Portland, Oregon has become one of America’s greatest and weirdest towns to discover great music, award winning breweries, amazing food, and grungy hipster neighborhoods. Wait, that sounds a lot like Austin doesn’t it? It’s best to think of Portland as Austin’s Pacific Northwestern sister city due to our funky and liberal characteristics, making it such an attractive destination for Austinites and hungry travelers all over the world. Like Austin, Portland boasts a brilliant music scene, burgeoning tech sector job market, bad traffic and swarms of Californians invading our space. While we’ll always have a long, and sometimes inappropriate love affair with our home here in ATX, we can’t help but have the need to occasionally cheat on her with her beautiful sister Portland (PDX).
Portland is endlessly intriguing, making it easy to fall in love with her Northwestern charm. From the cooler temperatures (it only gets hotter than 80 degrees two months a year) and excellent public transportation, to an impressive selection of health friendly food options, and a cool blend of coffee shops on every corner, it’s a perfect alternative to Austin. The city boasts vast collection of top rated craft breweries with the beards to match. Bikers thrive in Portland’s robust cycling scene as the streets are generously riddled with wide bike lanes all over, easily making it the friendliest bike town in the country. The downtown area is bit compact yet walkable and easy for biking across the compass-spanning neighborhoods.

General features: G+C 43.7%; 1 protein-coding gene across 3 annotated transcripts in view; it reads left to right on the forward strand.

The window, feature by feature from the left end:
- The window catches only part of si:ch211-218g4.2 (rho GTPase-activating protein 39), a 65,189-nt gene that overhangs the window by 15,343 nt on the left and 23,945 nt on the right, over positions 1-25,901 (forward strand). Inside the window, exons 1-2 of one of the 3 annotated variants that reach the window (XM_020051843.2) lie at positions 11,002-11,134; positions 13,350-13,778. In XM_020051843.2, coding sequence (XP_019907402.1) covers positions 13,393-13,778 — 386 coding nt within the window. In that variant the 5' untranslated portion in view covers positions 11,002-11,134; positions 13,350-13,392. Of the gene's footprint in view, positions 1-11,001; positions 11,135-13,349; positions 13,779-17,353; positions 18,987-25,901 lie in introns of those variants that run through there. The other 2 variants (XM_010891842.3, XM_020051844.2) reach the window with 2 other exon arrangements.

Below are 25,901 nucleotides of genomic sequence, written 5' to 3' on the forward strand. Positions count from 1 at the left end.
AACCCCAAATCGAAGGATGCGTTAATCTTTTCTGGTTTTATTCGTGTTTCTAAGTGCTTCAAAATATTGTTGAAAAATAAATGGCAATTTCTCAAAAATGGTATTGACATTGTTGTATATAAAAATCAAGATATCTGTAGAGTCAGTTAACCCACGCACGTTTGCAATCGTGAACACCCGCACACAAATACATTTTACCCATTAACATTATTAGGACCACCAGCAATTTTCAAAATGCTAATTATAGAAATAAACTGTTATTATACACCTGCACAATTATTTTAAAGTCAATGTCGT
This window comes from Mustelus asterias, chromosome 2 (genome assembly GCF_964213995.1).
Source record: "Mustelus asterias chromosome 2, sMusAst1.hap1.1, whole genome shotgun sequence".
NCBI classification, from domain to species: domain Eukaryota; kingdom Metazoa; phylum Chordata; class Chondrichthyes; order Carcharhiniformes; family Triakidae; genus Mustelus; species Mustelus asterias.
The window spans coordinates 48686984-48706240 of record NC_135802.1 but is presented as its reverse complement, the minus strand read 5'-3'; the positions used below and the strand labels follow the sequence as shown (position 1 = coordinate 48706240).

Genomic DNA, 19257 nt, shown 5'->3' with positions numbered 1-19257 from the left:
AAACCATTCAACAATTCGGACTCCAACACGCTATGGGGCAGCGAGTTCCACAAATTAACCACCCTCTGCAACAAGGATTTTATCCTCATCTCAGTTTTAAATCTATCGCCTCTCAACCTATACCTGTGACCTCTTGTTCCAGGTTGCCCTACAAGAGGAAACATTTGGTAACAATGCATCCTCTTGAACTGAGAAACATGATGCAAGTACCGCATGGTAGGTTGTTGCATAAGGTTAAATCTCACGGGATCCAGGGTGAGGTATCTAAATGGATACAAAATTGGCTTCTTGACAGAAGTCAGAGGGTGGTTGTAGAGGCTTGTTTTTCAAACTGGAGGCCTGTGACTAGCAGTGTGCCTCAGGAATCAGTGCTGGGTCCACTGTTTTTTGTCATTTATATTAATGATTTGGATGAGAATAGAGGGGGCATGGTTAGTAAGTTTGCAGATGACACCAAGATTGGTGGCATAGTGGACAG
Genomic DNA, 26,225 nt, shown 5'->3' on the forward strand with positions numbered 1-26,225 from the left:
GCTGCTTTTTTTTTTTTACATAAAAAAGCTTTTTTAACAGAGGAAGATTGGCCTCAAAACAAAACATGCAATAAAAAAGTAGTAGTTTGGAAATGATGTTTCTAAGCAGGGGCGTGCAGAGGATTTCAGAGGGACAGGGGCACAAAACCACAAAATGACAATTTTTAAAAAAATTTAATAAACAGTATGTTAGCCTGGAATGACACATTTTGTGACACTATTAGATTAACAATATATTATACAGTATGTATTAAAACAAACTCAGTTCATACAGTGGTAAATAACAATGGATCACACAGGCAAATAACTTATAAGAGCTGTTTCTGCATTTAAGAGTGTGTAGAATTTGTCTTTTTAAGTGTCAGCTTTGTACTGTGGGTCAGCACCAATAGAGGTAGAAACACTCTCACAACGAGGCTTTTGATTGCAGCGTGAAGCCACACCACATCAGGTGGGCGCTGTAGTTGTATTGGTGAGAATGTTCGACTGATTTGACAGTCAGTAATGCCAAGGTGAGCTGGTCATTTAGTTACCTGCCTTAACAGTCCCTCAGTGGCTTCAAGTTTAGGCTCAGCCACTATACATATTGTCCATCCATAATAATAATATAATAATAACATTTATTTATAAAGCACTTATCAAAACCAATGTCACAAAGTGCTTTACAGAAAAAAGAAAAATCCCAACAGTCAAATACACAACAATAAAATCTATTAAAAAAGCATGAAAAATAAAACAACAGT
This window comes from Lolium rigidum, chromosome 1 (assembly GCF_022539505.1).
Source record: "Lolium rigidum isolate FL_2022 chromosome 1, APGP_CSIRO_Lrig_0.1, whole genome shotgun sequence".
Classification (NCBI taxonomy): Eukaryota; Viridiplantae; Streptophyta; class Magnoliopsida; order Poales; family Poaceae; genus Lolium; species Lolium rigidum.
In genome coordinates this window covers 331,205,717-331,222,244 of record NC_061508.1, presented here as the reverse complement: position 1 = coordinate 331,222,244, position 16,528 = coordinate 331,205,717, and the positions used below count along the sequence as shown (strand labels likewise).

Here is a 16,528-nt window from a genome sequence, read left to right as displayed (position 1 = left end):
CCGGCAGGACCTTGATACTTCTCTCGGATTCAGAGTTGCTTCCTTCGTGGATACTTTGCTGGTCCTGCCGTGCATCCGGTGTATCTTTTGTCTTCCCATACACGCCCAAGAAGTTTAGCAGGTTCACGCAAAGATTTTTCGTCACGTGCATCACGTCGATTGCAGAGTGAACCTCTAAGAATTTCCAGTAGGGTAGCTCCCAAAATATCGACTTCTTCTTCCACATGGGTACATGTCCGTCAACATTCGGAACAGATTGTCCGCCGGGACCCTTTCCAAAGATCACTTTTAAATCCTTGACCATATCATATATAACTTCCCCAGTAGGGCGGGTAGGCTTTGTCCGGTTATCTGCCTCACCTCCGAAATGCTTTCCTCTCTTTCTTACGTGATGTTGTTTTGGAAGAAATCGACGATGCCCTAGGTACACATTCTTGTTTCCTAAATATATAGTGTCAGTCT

Portland is unmistakably beautiful and easily attractive to anyone visiting the city. Despite her visual beauty, Portland’s real charm is reflected in the food scene. Again much like Austin, the city is renowned for some of the country’s most innovative chefs and restaurants boasting a stellar selection of delicious, and mostly inexpensive and options with nearly every restaurant and food cart working for a noteworthy stake in fame.
Tourists can easily eat their way through the city with a never-ending hodgepodge of unique and inventive dishes to enjoy. Up till now we’ve only seen evidence of Portland’s culinary greatness from across the country, so we decided to hop on a plane to check it out for ourselves, returning a few pounds heavier and happier.
Photo: Sumptown Coffee Roasters
Stumptown Coffee Roasters is known for its top-quality beans and Portlandia, indie spirit. Like Starbucks has done for Seattle, this famous coffee shop has transformed the a once sleepy town of Portland into one of the greatest coffee cities in the United States. “Stumptown” was an early Portland nickname which many long time locals still wear with a badge of honor.
Everyone knows the legendary Voodoo Doughnuts is the crown jewel of Portland, but now that we have one of our own here in Austin, you should opt for the lip-smacking creations Portland’s other donut chain. Blue Star Donuts boasts donuts “for adults” using high-grade French brioche dough with flavors like blueberry bourbon basil, salted caramel, hazelnut dulce de leche, lemon poppyseed, bananas Foster and, maple bacon. They normally sell out quickly, so get your butt out of bed and get there early. Order more than you can eat and share it with your travel buddies.